Behavior analysts who practice clinically may work to improve a variety of socially significant behaviors. The potential for applications of behavior analysis are as limitless as the number of behaviors society finds important to change (these can range from effective staff training to increasing recycling). Applied Behavior Analysts may work to increase seat belt use on the highway, treat children with Oppositional Defiant Disorder, develop smoking cessation programs, treat individuals diagnosed with depression, increase organizational effectiveness in schools and companies, or a variety of other important problems. In fact, we often apply the principles of behavior analysis, without even systematically planning to do so, in our everyday lives (from directing a family member to pick up their laundry to getting a talkative relative to call you less).
The Benefits of a Board Certified Behavior Analyst®
Given the variety of behaviors that ABA can be used to change, it is important to find a qualified behavior analyst, especially when behavior change goals are complex. Any time we look for a professional or specialist, we want to ensure we find someone who will effectively solve our presenting problem. Whether seeking a physician, dentist or therapist, we look for an expert with education and experience in their field, preferably with credentials meeting specific professional and quality standards. The Behavior Analyst Certification Board has developed the only national certification that credentials behavior analysts which is recognized and supported by the field of behavior analysis. The certification has three levels: bachelors level (BCABA), masters level (BCBA) and doctoral level (BCBA-D). Each requires a degree in behavior analysis or a related field, graduate level coursework in behavior analysis, a specific level of supervised, clinical experience, and the passing of a comprehensive exam. The Behavior Analyst Certification Board has pre-approved a number of graduate training programs, indicating their course sequences meet the coursework requirements for the certification.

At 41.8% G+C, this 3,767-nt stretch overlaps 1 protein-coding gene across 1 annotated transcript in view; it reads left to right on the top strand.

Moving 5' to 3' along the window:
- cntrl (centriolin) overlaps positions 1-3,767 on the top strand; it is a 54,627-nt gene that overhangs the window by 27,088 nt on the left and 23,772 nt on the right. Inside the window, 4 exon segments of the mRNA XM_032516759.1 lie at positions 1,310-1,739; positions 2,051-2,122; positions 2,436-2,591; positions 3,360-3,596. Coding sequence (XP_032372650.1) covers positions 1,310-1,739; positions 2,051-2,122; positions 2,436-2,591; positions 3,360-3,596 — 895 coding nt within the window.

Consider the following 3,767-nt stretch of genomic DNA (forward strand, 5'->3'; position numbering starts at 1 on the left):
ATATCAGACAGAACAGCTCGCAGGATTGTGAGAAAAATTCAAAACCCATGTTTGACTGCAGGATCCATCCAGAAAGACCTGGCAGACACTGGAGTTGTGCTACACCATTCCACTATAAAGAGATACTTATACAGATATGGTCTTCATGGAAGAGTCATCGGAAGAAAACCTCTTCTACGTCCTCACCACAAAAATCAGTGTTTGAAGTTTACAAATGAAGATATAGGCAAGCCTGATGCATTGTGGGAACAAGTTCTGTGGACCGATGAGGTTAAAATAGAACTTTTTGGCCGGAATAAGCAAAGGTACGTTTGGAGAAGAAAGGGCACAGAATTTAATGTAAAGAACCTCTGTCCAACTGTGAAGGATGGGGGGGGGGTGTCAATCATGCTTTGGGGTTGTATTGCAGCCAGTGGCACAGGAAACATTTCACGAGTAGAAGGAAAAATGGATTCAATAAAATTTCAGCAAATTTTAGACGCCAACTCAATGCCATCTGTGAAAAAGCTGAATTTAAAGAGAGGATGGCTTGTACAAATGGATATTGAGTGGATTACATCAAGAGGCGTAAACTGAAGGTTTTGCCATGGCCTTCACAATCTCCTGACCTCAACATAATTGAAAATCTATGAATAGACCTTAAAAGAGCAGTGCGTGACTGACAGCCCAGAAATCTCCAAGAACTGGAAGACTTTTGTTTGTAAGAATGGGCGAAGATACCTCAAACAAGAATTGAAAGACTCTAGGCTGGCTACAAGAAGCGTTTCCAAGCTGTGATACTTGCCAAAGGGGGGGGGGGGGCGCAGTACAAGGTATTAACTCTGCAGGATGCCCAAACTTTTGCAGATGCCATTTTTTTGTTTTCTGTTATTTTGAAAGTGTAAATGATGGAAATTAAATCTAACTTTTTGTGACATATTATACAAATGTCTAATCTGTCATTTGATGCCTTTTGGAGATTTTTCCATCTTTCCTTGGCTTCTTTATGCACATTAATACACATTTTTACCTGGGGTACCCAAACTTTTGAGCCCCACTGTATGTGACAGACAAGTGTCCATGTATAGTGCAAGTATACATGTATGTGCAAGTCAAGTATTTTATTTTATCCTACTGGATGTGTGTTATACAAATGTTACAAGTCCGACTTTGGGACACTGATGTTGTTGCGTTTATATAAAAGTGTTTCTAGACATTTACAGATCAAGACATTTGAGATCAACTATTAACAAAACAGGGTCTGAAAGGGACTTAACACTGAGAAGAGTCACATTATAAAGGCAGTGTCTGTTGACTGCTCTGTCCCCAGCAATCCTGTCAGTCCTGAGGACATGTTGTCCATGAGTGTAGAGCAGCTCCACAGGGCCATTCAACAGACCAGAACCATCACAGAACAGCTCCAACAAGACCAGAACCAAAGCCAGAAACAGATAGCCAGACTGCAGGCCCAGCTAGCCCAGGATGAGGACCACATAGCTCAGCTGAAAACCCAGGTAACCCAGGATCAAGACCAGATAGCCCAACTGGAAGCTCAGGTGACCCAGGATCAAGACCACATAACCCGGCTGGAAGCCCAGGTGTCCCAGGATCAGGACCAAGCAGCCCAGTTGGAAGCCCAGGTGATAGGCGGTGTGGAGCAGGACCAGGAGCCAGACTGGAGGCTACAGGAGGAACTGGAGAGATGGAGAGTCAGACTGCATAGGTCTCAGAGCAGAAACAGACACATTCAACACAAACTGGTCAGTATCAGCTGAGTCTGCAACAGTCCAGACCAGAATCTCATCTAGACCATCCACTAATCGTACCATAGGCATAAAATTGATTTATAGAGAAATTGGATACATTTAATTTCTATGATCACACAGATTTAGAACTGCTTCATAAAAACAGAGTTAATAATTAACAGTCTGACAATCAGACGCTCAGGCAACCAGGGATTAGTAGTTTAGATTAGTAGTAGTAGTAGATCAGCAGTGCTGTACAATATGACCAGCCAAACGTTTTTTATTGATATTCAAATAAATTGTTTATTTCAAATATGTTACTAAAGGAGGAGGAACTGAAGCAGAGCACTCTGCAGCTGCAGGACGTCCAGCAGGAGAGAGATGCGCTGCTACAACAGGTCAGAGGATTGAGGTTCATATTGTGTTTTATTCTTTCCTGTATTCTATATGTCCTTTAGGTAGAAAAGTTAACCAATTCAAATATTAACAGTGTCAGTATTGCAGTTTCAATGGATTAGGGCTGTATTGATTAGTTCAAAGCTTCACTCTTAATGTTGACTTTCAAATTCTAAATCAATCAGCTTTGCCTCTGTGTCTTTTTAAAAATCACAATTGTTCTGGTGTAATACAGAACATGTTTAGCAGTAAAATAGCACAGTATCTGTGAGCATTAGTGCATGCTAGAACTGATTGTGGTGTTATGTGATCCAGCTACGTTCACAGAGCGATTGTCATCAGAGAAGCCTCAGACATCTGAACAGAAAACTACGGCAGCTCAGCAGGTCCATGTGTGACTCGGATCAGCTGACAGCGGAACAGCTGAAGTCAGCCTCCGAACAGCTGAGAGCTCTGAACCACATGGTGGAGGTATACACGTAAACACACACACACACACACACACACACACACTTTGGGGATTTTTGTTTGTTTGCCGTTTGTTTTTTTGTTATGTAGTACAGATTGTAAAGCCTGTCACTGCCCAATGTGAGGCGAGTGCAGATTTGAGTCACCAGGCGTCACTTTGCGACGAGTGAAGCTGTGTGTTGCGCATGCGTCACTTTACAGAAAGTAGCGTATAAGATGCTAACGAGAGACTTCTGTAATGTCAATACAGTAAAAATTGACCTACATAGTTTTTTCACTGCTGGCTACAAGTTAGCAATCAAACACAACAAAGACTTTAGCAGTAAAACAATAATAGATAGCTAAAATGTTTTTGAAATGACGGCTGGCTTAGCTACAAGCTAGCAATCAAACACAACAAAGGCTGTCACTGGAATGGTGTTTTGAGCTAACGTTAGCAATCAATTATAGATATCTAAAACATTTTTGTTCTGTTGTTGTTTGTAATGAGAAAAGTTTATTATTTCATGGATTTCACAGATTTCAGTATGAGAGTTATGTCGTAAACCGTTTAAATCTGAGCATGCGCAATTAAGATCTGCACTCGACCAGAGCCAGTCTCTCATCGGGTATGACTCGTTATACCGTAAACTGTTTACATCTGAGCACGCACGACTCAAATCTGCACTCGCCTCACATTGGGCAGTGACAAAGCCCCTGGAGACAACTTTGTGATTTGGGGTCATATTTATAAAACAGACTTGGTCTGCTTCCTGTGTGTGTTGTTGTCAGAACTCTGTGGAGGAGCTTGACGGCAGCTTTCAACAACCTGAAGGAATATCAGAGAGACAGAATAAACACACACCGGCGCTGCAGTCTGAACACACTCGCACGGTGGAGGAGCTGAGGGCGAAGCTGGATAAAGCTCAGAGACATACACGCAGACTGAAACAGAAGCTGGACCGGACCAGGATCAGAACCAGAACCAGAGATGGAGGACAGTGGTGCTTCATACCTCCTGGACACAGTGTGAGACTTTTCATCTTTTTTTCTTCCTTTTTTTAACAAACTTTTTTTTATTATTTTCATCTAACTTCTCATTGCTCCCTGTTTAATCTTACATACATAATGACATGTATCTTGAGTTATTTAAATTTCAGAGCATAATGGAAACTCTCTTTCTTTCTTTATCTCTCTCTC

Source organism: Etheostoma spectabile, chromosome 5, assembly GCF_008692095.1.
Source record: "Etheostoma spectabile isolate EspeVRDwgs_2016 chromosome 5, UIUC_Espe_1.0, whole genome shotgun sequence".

The certification is designed to ensure that certified behavior analysts have knowledge in many of the basic principles of behavior analysis. It is important for consumers to know the background and education of a professional to determine the areas in which they specialize. The Association for Behavior Analysis International® (ABAI) has established standards for accreditation of graduate and undergraduate training programs in behavior analysis. Knowing the certification status, the degree program from which the behavior analyst graduated and their specific areas of experience will help parents, teachers, and caregivers determine if a particular behavior analyst is qualified to change a specific behavior.
There are a number of resources available to review additional information about ABA and the Board Certification in Behavior Analysis. The Association for Behavior Analysis International website (www.abainternational.org) houses a variety of information including a list of accredited graduate programs in behavior analysis, information about the field, upcoming conferences, peer-reviewed journals and many other useful resources. The Behavior Analyst Certification Board website (www.bacb.com) displays information regarding the certification process, maintaining certifications and a published list of certified behavior analysts by geographic area. The Journal of Applied Behavior Analysis publishes peer-reviewed research articles about the application of behavior analysis to socially significant problems. Behavior Analysis in Practice is a peer-reviewed journal that publishes articles relevant to the clinical practice of behavior analysis.